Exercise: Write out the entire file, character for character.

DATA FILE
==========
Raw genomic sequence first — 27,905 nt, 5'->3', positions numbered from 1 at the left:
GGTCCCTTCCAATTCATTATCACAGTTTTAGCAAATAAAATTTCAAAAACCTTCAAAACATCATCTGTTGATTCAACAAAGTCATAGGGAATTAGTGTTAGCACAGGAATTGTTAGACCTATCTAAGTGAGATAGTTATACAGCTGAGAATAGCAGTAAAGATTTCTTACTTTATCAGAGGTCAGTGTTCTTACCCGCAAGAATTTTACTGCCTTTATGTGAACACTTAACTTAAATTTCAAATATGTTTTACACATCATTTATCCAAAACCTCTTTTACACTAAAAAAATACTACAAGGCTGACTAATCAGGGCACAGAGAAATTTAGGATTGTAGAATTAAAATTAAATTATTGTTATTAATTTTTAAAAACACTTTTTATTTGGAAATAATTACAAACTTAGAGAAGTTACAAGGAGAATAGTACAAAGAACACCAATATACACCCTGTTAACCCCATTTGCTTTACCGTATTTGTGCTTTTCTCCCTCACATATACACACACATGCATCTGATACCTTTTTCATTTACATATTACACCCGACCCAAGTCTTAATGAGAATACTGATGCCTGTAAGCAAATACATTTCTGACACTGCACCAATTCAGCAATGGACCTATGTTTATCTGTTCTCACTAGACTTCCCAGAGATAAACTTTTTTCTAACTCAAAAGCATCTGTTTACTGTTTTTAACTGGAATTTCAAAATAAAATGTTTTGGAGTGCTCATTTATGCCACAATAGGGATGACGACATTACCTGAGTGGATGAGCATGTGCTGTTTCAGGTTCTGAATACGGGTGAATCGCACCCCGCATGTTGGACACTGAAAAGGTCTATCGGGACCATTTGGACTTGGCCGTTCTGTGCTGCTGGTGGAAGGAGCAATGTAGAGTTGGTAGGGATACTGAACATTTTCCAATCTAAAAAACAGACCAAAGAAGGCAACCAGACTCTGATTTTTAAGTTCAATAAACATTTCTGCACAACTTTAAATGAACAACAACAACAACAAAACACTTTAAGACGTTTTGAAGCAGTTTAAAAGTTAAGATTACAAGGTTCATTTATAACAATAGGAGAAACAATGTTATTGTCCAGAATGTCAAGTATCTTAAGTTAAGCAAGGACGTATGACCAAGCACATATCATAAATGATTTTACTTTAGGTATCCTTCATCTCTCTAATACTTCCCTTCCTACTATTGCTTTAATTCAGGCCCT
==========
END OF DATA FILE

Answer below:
Raw genomic sequence first — 27,905 nt, 5'->3', positions numbered from 1 at the left:
GGTCCCTTCCAATTCATTATCACAGTTTTAGCAAATAAAATTTCAAAAACCTTCAAAACATCATCTGTTGATTCAACAAAGTCATAGGGAATTAGTGTTAGCACAGGAATTGTTAGACCTATCTAAGTGAGATAGTTATACAGCTGAGAATAGCAGTAAAGATTTCTTACTTTATCAGAGGTCAGTGTTCTTACCCGCAAGAATTTTACTGCCTTTATGTGAACACTTAACTTAAATTTCAAATATGTTTTACACATCATTTATCCAAAACCTCTTTTACACTAAAAAAATACTACAAGGCTGACTAATCAGGGCACAGAGAAATTTAGGATTGTAGAATTAAAATTAAATTATTGTTATTAATTTTTAAAAACACTTTTTATTTGGAAATAATTACAAACTTAGAGAAGTTACAAGGAGAATAGTACAAAGAACACCAATATACACCCTGTTAACCCCATTTGCTTTACCGTATTTGTGCTTTTCTCCCTCACATATACACACACATGCATCTGATACCTTTTTCATTTACATATTACACCCGACCCAAGTCTTAATGAGAATACTGATGCCTGTAAGCAAATACATTTCTGACACTGCACCAATTCAGCAATGGACCTATGTTTATCTGTTCTCACTAGACTTCCCAGAGATAAACTTTTTTCTAACTCAAAAGCATCTGTTTACTGTTTTTAACTGGAATTTCAAAATAAAATGTTTTGGAGTGCTCATTTATGCCACAATAGGGATGACGACATTACCTGAGTGGATGAGCATGTGCTGTTTCAGGTTCTGAATACGGGTGAATCGCACCCCGCATGTTGGACACTGAAAAGGTCTATCGGGACCATTTGGACTTGGCCGTTCTGTGCTGCTGGTGGAAGGAGCAATGTAGAGTTGGTAGGGATACTGAACATTTTCCAATCTAAAAAACAGACCAAAGAAGGCAACCAGACTCTGATTTTTAAGTTCAATAAACATTTCTGCACAACTTTAAATGAACAACAACAACAACAAAACACTTTAAGACGTTTTGAAGCAGTTTAAAAGTTAAGATTACAAGGTTCATTTATAACAATAGGAGAAACAATGTTATTGTCCAGAATGTCAAGTATCTTAAGTTAAGCAAGGACGTATGACCAAGCACATATCATAAATGATTTTACTTTAGGTATCCTTCATCTCTCTAATACTTCCCTTCCTACTATTGCTTTAATTCAGGCCCT